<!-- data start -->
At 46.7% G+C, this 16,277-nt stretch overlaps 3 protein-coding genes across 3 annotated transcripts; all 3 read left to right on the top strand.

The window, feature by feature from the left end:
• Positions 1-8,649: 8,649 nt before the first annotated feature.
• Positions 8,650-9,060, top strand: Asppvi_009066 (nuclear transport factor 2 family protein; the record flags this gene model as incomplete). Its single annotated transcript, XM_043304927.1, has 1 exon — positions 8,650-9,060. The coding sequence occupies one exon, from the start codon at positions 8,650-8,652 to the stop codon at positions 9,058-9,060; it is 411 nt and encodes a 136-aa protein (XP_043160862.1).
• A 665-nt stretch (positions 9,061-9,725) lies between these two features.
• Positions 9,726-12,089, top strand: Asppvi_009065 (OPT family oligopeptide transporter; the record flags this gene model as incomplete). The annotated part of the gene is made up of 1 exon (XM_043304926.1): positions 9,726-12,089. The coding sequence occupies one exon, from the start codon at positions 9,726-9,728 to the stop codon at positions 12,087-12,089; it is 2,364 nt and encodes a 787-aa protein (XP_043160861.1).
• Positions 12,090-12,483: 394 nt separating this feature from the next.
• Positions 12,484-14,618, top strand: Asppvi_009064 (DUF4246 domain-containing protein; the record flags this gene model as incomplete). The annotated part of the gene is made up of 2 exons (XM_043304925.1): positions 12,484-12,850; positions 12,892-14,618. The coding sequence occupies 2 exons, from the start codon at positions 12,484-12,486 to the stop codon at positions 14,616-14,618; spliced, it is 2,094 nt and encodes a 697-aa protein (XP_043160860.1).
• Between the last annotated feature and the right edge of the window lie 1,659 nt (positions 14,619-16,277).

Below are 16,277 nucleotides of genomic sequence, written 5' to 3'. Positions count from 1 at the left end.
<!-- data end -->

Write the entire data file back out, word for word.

At 46.7% G+C, this 16,277-nt stretch overlaps 3 protein-coding genes across 3 annotated transcripts; all 3 read left to right on the top strand.

The window, feature by feature from the left end:
• Positions 1-8,649: 8,649 nt before the first annotated feature.
• Positions 8,650-9,060, top strand: Asppvi_009066 (nuclear transport factor 2 family protein; the record flags this gene model as incomplete). Its single annotated transcript, XM_043304927.1, has 1 exon — positions 8,650-9,060. The coding sequence occupies one exon, from the start codon at positions 8,650-8,652 to the stop codon at positions 9,058-9,060; it is 411 nt and encodes a 136-aa protein (XP_043160862.1).
• A 665-nt stretch (positions 9,061-9,725) lies between these two features.
• Positions 9,726-12,089, top strand: Asppvi_009065 (OPT family oligopeptide transporter; the record flags this gene model as incomplete). The annotated part of the gene is made up of 1 exon (XM_043304926.1): positions 9,726-12,089. The coding sequence occupies one exon, from the start codon at positions 9,726-9,728 to the stop codon at positions 12,087-12,089; it is 2,364 nt and encodes a 787-aa protein (XP_043160861.1).
• Positions 12,090-12,483: 394 nt separating this feature from the next.
• Positions 12,484-14,618, top strand: Asppvi_009064 (DUF4246 domain-containing protein; the record flags this gene model as incomplete). The annotated part of the gene is made up of 2 exons (XM_043304925.1): positions 12,484-12,850; positions 12,892-14,618. The coding sequence occupies 2 exons, from the start codon at positions 12,484-12,486 to the stop codon at positions 14,616-14,618; spliced, it is 2,094 nt and encodes a 697-aa protein (XP_043160860.1).
• Between the last annotated feature and the right edge of the window lie 1,659 nt (positions 14,619-16,277).

Below are 16,277 nucleotides of genomic sequence, written 5' to 3'. Positions count from 1 at the left end.